Friday, September 10, 2010

Tuesday, August 31, 2010

Overstepping the mark

OB has a short, but sweet, summation of what we all feel.

What doesn't compute is the sheer banality of what they are alleged to have done.

The 1919 White Sox threw a World Series, other corrupt sportsmen have deliberately lost games, bet against their own team, taken performance enhancing drugs and so on.

But to simply overstep a couple of times? The evidence seems pretty incontrovertible, but it does seem a ridiculously mundane thing to throw your career for.

And as I've alluded to below, how does a bookmaker make a killing with something as trivial as that?

Monday, August 30, 2010

Gambling Man?

Just a thought, but if someone comes up to you in a bar and says "I'll bet you a fiver that the first ball of Amir's third over is going to be a no-ball" would you take the bet?

No, me neither.

Tuesday, June 08, 2010

Every Mother's Son

"Mum always used to say to me, 'You're gonna blow.''

Mother knows best!

Good interview with Andrew Symonds who, for some reason, has thrown his lot in with a Minor County for the T20 domestic tournament...

Opportunity Missed

It's a shame one of the English counties didn't take the opportunity to offer Tamim Iqbal a short term T20 contract - even if only for a couple of games before the next phase of the international summer calendar kicks in.

Thursday, June 03, 2010

East End boys get mugged!

I've played in plenty of club games where the side fielding second have bought on a spinner to open the game up when the batting side seem to have got bogged down chasing their target. We have a left arm googly bowler in our club who is perfect for the purpose, tossing the ball up, happy to concede some runs knowing that wickets will invariably follow. He ends up with figures of 6-0-44-5, and the game will be won and lost in the last over - a perfect result.

Odd though, to see Essex do it last night in a T20 game against Kent.

Chasing 167, Kent had started well but had got well behind the rate against some cagey quick bowling from Napier, Masters, Wright and Ten Doeschate. They were left needing 62 off the last 5 overs.

Cue Mark Pettini who, you can only imagine, thought he'd get in touch with his feminine side and put on Phillips, who delivered an over of slow lobs that Geraint Jones and Darren Stevens hit half way down the A12 to London. 27 runs later, and Kent were on course for an unlikely victory.

The notoriously one-eyed Chelmsford crowd, who make an MCG audience seem paragons of impartiality by comparison, were stunned into a wonderful silence and Nasser Hussain went from smug to gutted in the blink of an eye.

A couple of overs later, after 18 0ff an over from Ravi Bopara - who has gone from 'England's regular number three' to 'has-been' in less than twelve months, and it was all over.

Nasser tried to find solace by bleating on about how such overs were now common-place in the world of T20.

Sorry, that won't wash. It was a good, old fashioned '27 in an over' mugging!

Tuesday, June 01, 2010

Great Expectations

So Steve Finn takes nine wickets, on his home ground, in - for the most part, favourable bowling conditions, against the worst test team in the world...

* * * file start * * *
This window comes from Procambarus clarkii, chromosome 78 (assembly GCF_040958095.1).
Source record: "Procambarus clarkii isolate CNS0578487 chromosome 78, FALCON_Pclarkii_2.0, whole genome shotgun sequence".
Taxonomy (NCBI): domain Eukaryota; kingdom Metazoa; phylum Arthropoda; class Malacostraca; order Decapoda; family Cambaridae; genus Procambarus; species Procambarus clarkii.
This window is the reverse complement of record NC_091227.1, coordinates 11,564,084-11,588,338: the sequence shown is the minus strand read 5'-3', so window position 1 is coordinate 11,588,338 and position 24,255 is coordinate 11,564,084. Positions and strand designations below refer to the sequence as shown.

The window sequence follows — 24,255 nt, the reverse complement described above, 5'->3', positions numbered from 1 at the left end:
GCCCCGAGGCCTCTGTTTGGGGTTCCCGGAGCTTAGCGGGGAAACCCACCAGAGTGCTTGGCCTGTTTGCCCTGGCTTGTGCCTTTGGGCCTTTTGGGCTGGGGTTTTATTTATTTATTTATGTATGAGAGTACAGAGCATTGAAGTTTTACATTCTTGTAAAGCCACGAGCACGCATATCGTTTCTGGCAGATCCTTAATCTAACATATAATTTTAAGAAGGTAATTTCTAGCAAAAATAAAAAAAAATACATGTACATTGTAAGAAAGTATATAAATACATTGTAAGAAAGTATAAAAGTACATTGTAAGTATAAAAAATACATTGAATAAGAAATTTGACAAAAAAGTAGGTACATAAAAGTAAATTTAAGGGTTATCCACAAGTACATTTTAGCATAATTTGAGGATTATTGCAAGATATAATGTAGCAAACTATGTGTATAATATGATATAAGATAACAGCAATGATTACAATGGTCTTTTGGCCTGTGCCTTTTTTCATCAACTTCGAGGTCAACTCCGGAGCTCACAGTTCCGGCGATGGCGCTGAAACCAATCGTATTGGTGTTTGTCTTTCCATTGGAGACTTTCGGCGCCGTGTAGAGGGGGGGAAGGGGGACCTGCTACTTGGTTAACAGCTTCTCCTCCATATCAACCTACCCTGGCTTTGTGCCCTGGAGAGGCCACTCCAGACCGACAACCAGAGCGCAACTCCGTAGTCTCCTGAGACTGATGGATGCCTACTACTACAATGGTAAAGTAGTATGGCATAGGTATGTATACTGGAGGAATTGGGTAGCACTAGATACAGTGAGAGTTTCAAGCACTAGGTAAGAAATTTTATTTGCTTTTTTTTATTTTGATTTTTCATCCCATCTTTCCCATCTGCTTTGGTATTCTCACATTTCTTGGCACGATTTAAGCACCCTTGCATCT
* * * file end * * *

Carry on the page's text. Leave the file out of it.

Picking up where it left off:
And suddenly he's the second coming of Glenn McGrath?

Thursday, May 20, 2010

Half as good

At one stage during Australia's run chase against Pakistan, the screen showed 81 required off of 36 balls. And that, in itself, sums up how T20 has completed kicked over the traces of how we view one day cricket.

Back in more sedate times - which is less than a decade ago, the graphic would have been 81 off of 6 overs, and that would have been that. If you'd been in the ground, you'd have probably thought about packing up and leaving to beat the traffic - especially if you factor in the fact that the chasing side were five wickets down.

Now though, T20 has totally rewritten the rules on run chases. Replaces 'balls' with 'overs' is party psychological and a subliminal prompt to the watching millions on TV not to turn over, but partly a recognition that no target is out of reach until the first figure is 'six times plus one' greater than the second figure.

In the early 70's, in the 40 over John Player Sunday League, a first innings score of 150 probably wasn't enough, 170 was considered 'competitive', over 200 was 'challenging' and anything over 220 was pretty much out of reach for the side batting second unless one of two of their batsmen really clicked. Now think that you can transpose those figures almost exactly into the T20 format - that lasts half the time. The only slight caveat being that there were no fielding restrictions in the JPL, though bowlers were limited to 15 yard run ups.

Incidentally, I'm surprised that no one has written a book about the John Player League - or at least the first decade or so of it. Not only have you got the raw statistical data and the revolutionary nature of the tournament at the time it was launched, but there must be a whole wealth of anecdotes surrounding the fact that the games took place mid way through a county game, which might not have even been taking place in the same half of the country. So you'd have a situation where, for example, Kent would be playing a championship game against Somerset at Taunton on the Saturday, have to travel to Headingley for a JPL game on the Sunday, then back to the West Country for the Monday morning resumption of the championship game.

Sunday, May 16, 2010

Anglo Saxon Attitudes


'I before E, except after C'.

I wonder if 'Kies' is Afrikaans for 'Bed'....

Missing you already

Every Monday the Guardian Sport section have a backpage feature called 'Stats that aren't true but ought to be'.

Here's one -

17 seconds - the average length of time after Steve Smith comes on to bowl that it takes one of the commentators to mention another bleach blonde Australian leg spinner.